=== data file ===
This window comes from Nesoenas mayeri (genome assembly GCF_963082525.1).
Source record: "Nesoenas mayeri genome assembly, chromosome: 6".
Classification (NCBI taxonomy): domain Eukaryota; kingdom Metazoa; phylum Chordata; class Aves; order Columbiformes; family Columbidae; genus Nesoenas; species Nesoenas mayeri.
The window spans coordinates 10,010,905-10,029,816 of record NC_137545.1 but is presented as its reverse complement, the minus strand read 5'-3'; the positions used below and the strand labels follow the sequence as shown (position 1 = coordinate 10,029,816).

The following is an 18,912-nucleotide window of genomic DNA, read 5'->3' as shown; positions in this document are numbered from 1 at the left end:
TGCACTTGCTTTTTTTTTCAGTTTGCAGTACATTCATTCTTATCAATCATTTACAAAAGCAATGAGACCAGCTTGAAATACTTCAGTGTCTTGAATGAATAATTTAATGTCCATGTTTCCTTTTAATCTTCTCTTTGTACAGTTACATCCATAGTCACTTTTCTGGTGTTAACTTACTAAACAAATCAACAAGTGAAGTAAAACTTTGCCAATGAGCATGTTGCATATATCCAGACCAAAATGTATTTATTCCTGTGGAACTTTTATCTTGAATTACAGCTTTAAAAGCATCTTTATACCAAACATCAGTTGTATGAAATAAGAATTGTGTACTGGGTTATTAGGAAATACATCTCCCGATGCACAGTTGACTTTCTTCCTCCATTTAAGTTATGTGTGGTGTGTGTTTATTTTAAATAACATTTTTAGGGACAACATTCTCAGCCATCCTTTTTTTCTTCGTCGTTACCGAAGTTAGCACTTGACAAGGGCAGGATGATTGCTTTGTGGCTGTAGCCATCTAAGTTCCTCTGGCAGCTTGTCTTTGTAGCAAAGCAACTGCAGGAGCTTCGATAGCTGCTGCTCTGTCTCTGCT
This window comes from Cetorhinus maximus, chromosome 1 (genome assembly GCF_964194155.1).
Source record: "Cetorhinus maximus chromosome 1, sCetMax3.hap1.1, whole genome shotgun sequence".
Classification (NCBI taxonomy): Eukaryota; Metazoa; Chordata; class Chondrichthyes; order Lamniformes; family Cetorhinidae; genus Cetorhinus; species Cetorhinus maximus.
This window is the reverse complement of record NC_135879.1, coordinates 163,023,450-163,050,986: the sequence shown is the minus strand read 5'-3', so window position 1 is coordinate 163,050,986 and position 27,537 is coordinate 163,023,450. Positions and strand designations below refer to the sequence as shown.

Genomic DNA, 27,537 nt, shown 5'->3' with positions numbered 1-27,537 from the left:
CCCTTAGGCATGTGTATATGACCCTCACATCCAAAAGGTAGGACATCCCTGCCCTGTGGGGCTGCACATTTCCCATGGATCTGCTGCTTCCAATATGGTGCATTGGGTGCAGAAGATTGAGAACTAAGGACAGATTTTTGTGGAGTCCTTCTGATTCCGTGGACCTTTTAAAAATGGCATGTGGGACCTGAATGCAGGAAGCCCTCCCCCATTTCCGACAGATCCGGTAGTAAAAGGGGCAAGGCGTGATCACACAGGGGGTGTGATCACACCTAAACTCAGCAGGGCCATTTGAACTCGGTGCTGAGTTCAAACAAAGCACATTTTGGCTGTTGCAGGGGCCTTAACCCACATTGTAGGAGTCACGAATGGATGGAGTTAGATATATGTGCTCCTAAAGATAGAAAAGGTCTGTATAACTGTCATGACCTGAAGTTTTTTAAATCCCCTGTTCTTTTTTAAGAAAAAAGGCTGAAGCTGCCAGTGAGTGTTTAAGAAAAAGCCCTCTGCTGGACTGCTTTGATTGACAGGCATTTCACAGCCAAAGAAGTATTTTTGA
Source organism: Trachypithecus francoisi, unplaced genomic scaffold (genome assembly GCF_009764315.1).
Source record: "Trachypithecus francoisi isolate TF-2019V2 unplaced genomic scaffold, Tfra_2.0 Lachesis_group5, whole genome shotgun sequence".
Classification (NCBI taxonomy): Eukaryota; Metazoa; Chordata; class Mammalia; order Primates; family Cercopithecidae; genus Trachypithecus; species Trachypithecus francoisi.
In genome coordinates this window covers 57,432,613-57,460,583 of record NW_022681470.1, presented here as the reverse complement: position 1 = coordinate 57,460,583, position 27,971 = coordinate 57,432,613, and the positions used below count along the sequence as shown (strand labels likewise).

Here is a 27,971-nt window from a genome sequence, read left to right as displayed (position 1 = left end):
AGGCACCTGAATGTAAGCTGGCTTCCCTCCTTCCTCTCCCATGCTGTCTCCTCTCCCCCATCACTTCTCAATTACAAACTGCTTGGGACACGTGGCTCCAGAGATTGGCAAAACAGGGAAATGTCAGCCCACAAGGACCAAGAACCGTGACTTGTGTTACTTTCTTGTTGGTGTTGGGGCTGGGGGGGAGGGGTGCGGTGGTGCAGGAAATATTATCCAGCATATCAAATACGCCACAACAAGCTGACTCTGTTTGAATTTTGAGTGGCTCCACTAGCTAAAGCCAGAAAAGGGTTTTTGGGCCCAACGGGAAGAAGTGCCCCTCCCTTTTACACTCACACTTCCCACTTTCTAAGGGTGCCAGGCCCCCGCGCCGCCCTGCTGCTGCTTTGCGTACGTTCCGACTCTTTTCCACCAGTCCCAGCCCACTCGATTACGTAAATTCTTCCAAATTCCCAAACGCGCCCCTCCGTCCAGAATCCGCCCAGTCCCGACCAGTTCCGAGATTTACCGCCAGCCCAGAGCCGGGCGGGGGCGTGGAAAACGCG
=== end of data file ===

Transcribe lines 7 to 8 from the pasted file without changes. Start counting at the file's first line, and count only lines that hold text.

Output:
This window comes from Cetorhinus maximus, chromosome 1 (genome assembly GCF_964194155.1).
Source record: "Cetorhinus maximus chromosome 1, sCetMax3.hap1.1, whole genome shotgun sequence".